New Grafton boss vows to tweak rather than remodel business
Revolution not on agenda when Gavin Slark replaces Michael Chadwick in top position at profitable building materials firm
The new chief executive of building materials firm Grafton, Gavin Slark, has told shareholders not to expect a revolution in the business when he formally takes up the role in July.
Mr Slark was making his first public appearance yesterday at what was Grafton Group's last annual general meeting with Michael Chadwick as executive chairman, who is stepping down from the role to become non-executive chairman.
"In the short to medium term don't expect any revolutions in terms of the culture of the business," Mr Slark told the small shareholder gathering in Dublin.
"There's obviously a difference in style between myself and Michael. That doesn't mean there's a change in the DNA of the business."
He added that despite the "economic trauma" that has been experienced in Ireland and the UK, Grafton is in "remarkably good shape".
He said that his immediate priorities would be in improving Grafton's operating margin in its merchanting businesses, keeping costs under control and ensuring strong cashflow so that Grafton could take advantage of investment opportunities "that may or may not come along for the group".
An interim management statement issued yesterday by Grafton noted that total revenue in the first four months of this year rose 4pc year-on-year to €642m, while the rate of decline in turnover in Ireland moderated to 2.6pc, which included growth of 4.6pc in its Irish retailing business that includes DIY chains Woodies and Atlantic Homecare. Grafton generated over 70pc of its €2bn revenue last year from the UK, where, it said, uncertain consumer confidence pervades.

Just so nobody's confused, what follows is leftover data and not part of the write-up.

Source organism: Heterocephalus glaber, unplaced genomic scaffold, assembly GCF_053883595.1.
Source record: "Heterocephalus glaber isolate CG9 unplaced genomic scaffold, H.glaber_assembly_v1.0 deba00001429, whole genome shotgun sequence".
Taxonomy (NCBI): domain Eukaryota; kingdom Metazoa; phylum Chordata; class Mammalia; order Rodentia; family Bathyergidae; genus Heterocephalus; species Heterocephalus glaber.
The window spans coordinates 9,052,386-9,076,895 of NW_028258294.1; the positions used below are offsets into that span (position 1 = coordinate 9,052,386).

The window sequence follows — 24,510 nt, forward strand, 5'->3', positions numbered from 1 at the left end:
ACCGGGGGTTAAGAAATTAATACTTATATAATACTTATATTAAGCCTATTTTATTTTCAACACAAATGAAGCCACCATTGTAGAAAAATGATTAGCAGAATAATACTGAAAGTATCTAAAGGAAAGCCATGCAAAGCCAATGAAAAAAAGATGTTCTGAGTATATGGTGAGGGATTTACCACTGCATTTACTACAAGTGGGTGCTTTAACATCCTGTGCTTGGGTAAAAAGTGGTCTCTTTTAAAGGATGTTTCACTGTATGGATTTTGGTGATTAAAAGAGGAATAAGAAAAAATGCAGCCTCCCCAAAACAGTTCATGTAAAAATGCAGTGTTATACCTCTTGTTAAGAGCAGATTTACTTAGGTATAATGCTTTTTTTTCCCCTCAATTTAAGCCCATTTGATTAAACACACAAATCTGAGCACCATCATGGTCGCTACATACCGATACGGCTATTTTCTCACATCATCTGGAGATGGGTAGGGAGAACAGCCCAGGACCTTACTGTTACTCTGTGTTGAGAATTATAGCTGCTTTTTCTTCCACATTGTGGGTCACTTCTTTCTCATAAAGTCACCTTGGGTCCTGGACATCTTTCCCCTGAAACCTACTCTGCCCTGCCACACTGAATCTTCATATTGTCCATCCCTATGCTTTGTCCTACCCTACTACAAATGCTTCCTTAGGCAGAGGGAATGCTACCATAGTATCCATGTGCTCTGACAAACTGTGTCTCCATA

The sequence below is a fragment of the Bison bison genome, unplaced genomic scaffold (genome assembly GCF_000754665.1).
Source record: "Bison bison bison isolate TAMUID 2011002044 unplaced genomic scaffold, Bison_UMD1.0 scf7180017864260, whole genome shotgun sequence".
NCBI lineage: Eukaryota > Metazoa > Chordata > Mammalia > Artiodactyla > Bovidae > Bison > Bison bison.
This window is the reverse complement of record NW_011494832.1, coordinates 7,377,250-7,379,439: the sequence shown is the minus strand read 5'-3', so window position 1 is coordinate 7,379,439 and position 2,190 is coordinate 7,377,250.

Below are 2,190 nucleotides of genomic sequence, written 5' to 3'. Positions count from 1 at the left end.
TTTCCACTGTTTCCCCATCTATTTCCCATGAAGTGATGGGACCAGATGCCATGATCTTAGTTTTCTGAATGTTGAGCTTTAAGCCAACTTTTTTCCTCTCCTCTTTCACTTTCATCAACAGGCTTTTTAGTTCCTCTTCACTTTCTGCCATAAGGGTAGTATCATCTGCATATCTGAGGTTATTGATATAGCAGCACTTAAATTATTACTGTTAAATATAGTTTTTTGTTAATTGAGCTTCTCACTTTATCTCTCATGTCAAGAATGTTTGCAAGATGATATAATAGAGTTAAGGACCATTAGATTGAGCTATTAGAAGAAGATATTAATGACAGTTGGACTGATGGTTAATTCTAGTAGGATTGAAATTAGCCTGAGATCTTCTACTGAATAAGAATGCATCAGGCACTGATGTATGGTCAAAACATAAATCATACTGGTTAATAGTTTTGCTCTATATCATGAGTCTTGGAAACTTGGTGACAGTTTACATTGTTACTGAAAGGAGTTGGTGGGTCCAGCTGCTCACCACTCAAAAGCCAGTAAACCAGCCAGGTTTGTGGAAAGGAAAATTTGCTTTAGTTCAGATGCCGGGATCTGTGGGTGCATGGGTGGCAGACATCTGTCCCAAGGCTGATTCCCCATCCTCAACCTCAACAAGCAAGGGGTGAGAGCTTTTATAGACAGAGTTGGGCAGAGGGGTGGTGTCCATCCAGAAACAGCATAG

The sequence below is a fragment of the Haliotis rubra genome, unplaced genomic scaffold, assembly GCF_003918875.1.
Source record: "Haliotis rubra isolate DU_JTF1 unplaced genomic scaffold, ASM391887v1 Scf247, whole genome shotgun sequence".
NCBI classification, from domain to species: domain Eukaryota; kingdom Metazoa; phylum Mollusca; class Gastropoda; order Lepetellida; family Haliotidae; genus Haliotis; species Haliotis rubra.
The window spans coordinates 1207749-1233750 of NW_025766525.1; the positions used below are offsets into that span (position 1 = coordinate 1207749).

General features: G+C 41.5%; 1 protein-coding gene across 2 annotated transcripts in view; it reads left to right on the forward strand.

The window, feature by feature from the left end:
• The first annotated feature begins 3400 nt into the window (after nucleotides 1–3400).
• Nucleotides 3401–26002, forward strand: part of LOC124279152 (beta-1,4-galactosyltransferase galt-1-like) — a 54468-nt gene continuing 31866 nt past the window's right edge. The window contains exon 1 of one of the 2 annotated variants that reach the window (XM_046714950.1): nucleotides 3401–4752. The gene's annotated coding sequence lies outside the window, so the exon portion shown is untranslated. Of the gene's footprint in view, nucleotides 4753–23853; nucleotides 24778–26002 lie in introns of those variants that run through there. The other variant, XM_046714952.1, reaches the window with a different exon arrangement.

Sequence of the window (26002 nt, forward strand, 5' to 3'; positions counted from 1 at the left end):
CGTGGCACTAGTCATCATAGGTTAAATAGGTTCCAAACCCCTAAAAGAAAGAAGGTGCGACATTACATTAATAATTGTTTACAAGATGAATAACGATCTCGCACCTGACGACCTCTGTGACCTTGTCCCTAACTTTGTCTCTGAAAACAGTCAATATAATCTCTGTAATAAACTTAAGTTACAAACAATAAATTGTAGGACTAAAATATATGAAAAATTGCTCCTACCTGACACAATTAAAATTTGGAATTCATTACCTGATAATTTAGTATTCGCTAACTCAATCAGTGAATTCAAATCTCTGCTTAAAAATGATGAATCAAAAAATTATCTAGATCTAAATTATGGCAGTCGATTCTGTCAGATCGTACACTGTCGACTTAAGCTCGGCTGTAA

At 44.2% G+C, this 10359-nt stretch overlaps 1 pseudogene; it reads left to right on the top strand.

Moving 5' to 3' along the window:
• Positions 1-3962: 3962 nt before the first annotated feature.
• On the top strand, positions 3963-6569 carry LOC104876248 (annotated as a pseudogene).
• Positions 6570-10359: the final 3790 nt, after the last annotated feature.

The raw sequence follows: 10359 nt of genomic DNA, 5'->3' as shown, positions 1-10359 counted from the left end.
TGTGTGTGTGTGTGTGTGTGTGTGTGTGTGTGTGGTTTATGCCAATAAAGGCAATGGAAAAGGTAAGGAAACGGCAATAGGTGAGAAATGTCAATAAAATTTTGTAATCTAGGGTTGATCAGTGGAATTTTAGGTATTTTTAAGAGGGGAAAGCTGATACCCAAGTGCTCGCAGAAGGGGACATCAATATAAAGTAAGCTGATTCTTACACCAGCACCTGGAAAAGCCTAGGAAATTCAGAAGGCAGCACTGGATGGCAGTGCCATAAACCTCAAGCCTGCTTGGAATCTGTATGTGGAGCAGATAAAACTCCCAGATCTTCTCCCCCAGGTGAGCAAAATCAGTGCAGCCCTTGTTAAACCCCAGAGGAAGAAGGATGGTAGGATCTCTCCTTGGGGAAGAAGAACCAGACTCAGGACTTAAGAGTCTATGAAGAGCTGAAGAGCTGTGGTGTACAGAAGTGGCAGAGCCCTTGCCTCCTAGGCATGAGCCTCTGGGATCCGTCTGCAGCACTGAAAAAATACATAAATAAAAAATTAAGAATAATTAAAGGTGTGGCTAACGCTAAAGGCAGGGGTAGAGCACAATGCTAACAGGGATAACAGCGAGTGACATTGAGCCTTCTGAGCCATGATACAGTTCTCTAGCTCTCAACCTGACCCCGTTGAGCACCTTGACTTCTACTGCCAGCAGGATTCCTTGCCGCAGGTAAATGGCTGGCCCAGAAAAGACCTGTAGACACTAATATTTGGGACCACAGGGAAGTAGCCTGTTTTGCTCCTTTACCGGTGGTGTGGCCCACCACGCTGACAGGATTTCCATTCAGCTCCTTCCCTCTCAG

Marking his exit from executive duties in typically low-key fashion, Mr Chadwick yesterday praised chief operating officer Leo Martin, who is retiring at the end of this year.
He also thanked Gillian Bowler, who stepped down as a non-executive director, for her contribution to the group. Mr Chadwick, who joined the group in 1975, has been notoriously media shy, undertaking just a handful of business interviews during his period as boss of the company.
"You have responsibilities as a public company and we fulfilled those responsibilities," he said yesterday when asked by the Irish Independent about his reasons for shunning the spotlight. "I don't think we felt it necessary to go beyond those responsibilities."
Asked what lessons Grafton Group could offer other Irish firms during the downturn (Grafton turned a €25.6m pre-tax profit last year having slashed costs since 2007), Mr Chadwick said being level-headed was the best solution.
"A lot of it's common sense -- just be sensible and know what you're doing," he said.